should be resolved by at least one mesh cell.

Partially filled cells are handled with PBA/FPBA

technique.

Coaxial Line

1-2 mesh lines

(depends on thickness)

Microstrip Line

135

permittivity of the substrate the number

of mesh lines should be at least as shown

in the picture.

It is NOT necessary to resolve the

thickness of the microstrip line by the

mesh.

The gap between multiple strip lines should be

resolved by at least one or two mesh cells.

A discrete port must be discretized by at least

one mesh cell.

Discrete Ports

136

Cells which contain more than two metallic

material boundaries are completely filled

with PEC (staircase cells).

solver to inform you of this

modification.

mesh view.

137

Staircase cells must be avoided if

they influence the electrical

behavior of the model, i.e. if they

introduce shortcuts.

Example: Shortcut between two

microstrip lines is introduced by a

staircase cell.

the electrical behavior of a model

are usually OK.

138

a wire in free space.

PBA

139

TST

boundaries the cell is filled with PEC material (staircase cell).

Quite often such cells do not influence the simulation result

much, but if they introduce shortcuts (as shown on the previous

slide) this might be critical.

1. Hexahedral Mesh Configuration Options

2. Some Meshing Guidelines

2.1 Some Representative Meshes for Common Structures

2.1 Meshing Pitfalls

3. Influence of the Mesh on Simulation Performance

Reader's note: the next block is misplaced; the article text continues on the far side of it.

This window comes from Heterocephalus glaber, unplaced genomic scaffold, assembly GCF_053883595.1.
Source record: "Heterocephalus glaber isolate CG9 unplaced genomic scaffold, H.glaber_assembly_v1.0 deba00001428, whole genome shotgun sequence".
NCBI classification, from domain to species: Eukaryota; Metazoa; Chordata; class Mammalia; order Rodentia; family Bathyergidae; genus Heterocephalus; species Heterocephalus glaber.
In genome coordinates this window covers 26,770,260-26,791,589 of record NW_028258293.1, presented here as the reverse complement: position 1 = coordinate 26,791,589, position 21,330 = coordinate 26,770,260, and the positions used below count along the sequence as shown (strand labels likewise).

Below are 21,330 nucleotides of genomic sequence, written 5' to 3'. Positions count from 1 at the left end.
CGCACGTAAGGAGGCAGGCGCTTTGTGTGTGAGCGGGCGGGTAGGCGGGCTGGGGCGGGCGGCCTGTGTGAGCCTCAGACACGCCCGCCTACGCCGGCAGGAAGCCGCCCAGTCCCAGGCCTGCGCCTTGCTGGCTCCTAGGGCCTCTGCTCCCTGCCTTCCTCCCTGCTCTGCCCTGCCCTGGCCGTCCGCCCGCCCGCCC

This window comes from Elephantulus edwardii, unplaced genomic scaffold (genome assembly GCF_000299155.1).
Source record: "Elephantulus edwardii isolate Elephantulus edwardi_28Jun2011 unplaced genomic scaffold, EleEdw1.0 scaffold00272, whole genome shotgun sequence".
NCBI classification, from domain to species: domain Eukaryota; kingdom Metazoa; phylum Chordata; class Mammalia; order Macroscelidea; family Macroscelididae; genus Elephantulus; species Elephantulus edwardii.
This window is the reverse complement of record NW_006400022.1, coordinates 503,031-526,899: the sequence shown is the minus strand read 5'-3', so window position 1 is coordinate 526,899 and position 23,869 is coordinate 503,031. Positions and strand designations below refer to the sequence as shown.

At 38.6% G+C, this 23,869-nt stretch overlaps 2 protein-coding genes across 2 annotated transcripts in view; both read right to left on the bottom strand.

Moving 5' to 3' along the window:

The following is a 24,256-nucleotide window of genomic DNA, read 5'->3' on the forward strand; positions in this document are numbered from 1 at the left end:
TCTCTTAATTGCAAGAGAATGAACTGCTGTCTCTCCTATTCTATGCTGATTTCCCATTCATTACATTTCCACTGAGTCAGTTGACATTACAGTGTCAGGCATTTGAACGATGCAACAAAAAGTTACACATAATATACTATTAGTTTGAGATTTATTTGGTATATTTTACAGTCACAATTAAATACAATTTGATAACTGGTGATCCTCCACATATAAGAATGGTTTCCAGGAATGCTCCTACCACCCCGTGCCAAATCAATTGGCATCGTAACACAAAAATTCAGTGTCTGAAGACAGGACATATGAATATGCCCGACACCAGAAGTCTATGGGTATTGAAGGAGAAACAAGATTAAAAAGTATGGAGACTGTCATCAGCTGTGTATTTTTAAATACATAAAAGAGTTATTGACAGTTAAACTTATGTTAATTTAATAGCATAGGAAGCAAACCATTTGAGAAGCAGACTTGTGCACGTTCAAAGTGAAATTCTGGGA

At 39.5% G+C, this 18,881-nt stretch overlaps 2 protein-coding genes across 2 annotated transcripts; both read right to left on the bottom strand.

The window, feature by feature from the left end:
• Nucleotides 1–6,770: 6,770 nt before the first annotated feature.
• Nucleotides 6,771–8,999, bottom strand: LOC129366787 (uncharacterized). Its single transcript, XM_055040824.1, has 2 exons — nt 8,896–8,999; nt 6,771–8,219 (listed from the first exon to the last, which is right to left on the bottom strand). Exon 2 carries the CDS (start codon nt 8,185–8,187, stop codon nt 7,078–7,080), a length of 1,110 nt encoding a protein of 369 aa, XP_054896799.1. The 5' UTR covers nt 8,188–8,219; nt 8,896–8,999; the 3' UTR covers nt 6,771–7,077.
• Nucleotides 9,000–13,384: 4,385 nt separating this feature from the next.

140

For stability, the time step of the numerical quadrature is determined by the

smallest mesh step. Increasing the smallest mesh step will increase the

time step.

tiny t: slow

big t: fast

The smaller the smallest mesh step width, the smaller the time

step for the numerical time integration.

141

The smallest mesh step in a model can be visualized in the mesh

view.

142

Select a proper project template for your application to get good

initial mesh settings.

Perform an adaptive mesh refinement to find a good mesh.

Fine tune the mesh if necessary using the local mesh settings.

Try to avoid critical cells. Quite often they are an indicator that the

mesh is too coarse at least in some regions.

Try to avoid to use a mesh with a very high mesh line ratio limit.

Consider using subgrids for models which require a very fine mesh at

localized positions.

143

- Memory-Consumption versus Mesh Size -

A structure with open boundaries and material losses requires

about 1 GB RAM to handle 3-4 million mesh cells.

A structure with closed boundaries and without material losses

requires about 1 GB RAM to handle 5 million mesh cells.

Subgridding:

The subgridding feature starts to be efficient when the mesh